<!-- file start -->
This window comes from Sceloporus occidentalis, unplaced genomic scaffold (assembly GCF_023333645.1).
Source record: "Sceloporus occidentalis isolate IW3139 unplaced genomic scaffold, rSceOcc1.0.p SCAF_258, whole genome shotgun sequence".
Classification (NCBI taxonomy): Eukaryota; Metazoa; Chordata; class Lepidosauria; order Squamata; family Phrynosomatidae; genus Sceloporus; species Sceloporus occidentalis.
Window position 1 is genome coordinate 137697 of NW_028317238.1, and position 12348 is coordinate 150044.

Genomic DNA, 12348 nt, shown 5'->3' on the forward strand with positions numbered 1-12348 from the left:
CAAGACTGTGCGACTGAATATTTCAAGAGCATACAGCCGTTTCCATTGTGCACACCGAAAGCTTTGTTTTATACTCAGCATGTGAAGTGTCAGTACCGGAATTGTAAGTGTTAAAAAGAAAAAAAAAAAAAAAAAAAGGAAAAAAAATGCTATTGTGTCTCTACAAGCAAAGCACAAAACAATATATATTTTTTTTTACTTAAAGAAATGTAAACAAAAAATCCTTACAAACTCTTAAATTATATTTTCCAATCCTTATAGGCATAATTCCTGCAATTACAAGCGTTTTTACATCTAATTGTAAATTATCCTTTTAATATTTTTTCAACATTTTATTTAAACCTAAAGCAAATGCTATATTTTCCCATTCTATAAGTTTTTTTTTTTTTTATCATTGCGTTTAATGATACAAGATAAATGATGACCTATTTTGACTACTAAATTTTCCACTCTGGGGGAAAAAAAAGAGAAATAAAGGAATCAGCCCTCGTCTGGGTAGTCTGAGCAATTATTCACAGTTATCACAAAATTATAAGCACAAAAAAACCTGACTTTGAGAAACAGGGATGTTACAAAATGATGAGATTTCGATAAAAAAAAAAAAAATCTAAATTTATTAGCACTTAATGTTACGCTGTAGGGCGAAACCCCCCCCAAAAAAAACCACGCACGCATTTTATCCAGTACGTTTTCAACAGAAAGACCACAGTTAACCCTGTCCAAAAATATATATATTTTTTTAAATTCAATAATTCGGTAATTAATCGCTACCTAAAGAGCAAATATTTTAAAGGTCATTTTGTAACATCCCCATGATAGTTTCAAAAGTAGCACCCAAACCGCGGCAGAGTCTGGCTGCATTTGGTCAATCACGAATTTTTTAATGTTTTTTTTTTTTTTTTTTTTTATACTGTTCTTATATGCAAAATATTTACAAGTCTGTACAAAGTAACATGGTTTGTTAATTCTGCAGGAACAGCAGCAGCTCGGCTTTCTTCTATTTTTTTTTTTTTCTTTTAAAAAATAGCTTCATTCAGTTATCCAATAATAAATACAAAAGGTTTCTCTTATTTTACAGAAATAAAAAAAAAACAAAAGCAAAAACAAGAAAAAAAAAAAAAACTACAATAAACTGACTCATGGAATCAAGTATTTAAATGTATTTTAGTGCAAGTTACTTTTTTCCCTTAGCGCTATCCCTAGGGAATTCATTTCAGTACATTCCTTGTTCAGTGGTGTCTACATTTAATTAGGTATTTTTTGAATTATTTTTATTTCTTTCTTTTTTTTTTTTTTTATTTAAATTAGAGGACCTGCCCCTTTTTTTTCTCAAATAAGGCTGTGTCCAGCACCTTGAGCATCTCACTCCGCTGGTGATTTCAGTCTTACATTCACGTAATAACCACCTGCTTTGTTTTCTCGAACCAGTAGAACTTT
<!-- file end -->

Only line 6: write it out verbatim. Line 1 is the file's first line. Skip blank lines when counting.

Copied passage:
CAAGACTGTGCGACTGAATATTTCAAGAGCATACAGCCGTTTCCATTGTGCACACCGAAAGCTTTGTTTTATACTCAGCATGTGAAGTGTCAGTACCGGAATTGTAAGTGTTAAAAAGAAAAAAAAAAAAAAAAAAAGGAAAAAAAATGCTATTGTGTCTCTACAAGCAAAGCACAAAACAATATATATTTTTTTTTACTTAAAGAAATGTAAACAAAAAATCCTTACAAACTCTTAAATTATATTTTCCAATCCTTATAGGCATAATTCCTGCAATTACAAGCGTTTTTACATCTAATTGTAAATTATCCTTTTAATATTTTTTCAACATTTTATTTAAACCTAAAGCAAATGCTATATTTTCCCATTCTATAAGTTTTTTTTTTTTTTATCATTGCGTTTAATGATACAAGATAAATGATGACCTATTTTGACTACTAAATTTTCCACTCTGGGGGAAAAAAAAGAGAAATAAAGGAATCAGCCCTCGTCTGGGTAGTCTGAGCAATTATTCACAGTTATCACAAAATTATAAGCACAAAAAAACCTGACTTTGAGAAACAGGGATGTTACAAAATGATGAGATTTCGATAAAAAAAAAAAAAATCTAAATTTATTAGCACTTAATGTTACGCTGTAGGGCGAAACCCCCCCCAAAAAAAACCACGCACGCATTTTATCCAGTACGTTTTCAACAGAAAGACCACAGTTAACCCTGTCCAAAAATATATATATTTTTTTAAATTCAATAATTCGGTAATTAATCGCTACCTAAAGAGCAAATATTTTAAAGGTCATTTTGTAACATCCCCATGATAGTTTCAAAAGTAGCACCCAAACCGCGGCAGAGTCTGGCTGCATTTGGTCAATCACGAATTTTTTAATGTTTTTTTTTTTTTTTTTTTTTATACTGTTCTTATATGCAAAATATTTACAAGTCTGTACAAAGTAACATGGTTTGTTAATTCTGCAGGAACAGCAGCAGCTCGGCTTTCTTCTATTTTTTTTTTTTTCTTTTAAAAAATAGCTTCATTCAGTTATCCAATAATAAATACAAAAGGTTTCTCTTATTTTACAGAAATAAAAAAAAAACAAAAGCAAAAACAAGAAAAAAAAAAAAAACTACAATAAACTGACTCATGGAATCAAGTATTTAAATGTATTTTAGTGCAAGTTACTTTTTTCCCTTAGCGCTATCCCTAGGGAATTCATTTCAGTACATTCCTTGTTCAGTGGTGTCTACATTTAATTAGGTATTTTTTGAATTATTTTTATTTCTTTCTTTTTTTTTTTTTTTATTTAAATTAGAGGACCTGCCCCTTTTTTTTCTCAAATAAGGCTGTGTCCAGCACCTTGAGCATCTCACTCCGCTGGTGATTTCAGTCTTACATTCACGTAATAACCACCTGCTTTGTTTTCTCGAACCAGTAGAACTTT